Five days after being disclosed publicly by a Google engineer, a zero-day security vulnerability affecting Microsoft Windows XP has come under attack. The controversial bug, which remains unpatched, gave rise to a new round of debate about responsible disclosure.
Attackers have begun exploiting a zero-day
to target Windows XP machines. The vulnerability has given
rise to renewed debate about responsible disclosure.
According to Sophos Senior Technology Consultant Graham Cluley, a legitimate
Website pushing open-source software was seen serving the exploit to PC
users. Cluley declined to name the site, but Microsoft confirmed that it was
aware the bug was being exploited and said the exploits had been "taken
An analysis of the exploits found that Windows Server 2003 systems are not
being targeted, according to an
However, the vulnerability lies within the Windows
Help and Support Center
function delivered in both XP and Windows Server 2003, meaning that Windows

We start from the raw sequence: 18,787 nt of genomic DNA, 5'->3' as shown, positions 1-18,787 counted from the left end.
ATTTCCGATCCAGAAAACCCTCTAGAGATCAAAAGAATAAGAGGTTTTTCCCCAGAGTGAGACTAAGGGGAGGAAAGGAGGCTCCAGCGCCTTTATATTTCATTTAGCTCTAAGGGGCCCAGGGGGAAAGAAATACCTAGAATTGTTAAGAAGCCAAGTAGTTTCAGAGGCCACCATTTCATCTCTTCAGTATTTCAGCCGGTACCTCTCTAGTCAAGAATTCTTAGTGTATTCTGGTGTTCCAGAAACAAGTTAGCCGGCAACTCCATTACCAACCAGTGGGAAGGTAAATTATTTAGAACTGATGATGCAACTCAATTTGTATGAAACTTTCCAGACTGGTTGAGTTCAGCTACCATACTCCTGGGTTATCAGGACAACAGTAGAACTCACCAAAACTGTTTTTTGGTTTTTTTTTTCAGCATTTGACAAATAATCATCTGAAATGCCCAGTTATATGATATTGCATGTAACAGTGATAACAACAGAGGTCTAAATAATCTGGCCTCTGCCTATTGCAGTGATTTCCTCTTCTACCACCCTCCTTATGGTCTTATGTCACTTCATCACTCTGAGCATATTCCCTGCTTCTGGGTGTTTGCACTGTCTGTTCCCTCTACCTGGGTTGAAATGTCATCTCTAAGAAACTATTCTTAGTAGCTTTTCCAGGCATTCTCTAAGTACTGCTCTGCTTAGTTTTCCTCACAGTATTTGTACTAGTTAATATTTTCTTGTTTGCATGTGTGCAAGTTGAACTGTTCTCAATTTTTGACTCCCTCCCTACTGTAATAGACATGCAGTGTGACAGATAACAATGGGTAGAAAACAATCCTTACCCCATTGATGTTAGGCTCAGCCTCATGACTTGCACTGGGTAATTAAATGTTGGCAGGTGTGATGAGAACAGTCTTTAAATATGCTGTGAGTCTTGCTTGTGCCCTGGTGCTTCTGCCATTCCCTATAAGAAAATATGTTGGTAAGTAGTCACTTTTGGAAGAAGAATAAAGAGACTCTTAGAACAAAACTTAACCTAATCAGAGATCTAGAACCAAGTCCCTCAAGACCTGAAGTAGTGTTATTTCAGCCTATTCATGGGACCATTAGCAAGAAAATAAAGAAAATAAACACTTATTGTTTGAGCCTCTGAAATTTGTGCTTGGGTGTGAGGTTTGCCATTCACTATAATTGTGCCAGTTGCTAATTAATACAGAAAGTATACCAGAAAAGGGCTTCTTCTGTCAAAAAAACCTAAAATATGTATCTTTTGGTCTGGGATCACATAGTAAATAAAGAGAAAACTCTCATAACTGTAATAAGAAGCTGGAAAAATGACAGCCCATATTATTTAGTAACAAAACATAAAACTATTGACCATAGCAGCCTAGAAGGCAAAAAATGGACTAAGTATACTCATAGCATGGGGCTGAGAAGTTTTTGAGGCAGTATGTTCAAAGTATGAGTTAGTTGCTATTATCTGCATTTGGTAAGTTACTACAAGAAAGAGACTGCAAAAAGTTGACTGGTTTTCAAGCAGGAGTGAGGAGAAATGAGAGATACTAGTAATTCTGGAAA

Server 2003 systems could eventually be targeted.
A successful exploit could allow an attacker to remotely execute
code if the user views a specially crafted or compromised Web page
like the ones found by Sophos.
"The malware that is downloaded is a very large Delphi-based Trojan,
which includes an entire portable version of Firefox," Cluley said.
"It appears that they are trying to distribute this 'customized' version
of Firefox to make money through clickable banner ads."
The vulnerability was uncovered by Google engineer Tavis Ormandy, who published
on the Full Disclosure mailing list five days after notifying
Microsoft of his findings. Some have criticized Ormandy's actions, saying he
did not give Microsoft enough time to patch before going public with details of
the attack. Ormandy defended himself in his Full Disclosure post
on the grounds that had he gone public without a working exploit he
"would have been ignored."
Microsoft did not offer a definitive timeline for a patch, but told
eWEEK a security update for the issue is forthcoming. In the meantime, the
company has included information on a workaround in its advisory.
Customers concerned about the exploit can disable the HCP
protocol, which "will break all local, legitimate help links that use hcp://."
A tool that can be used to disable the HCP
protocol can be downloaded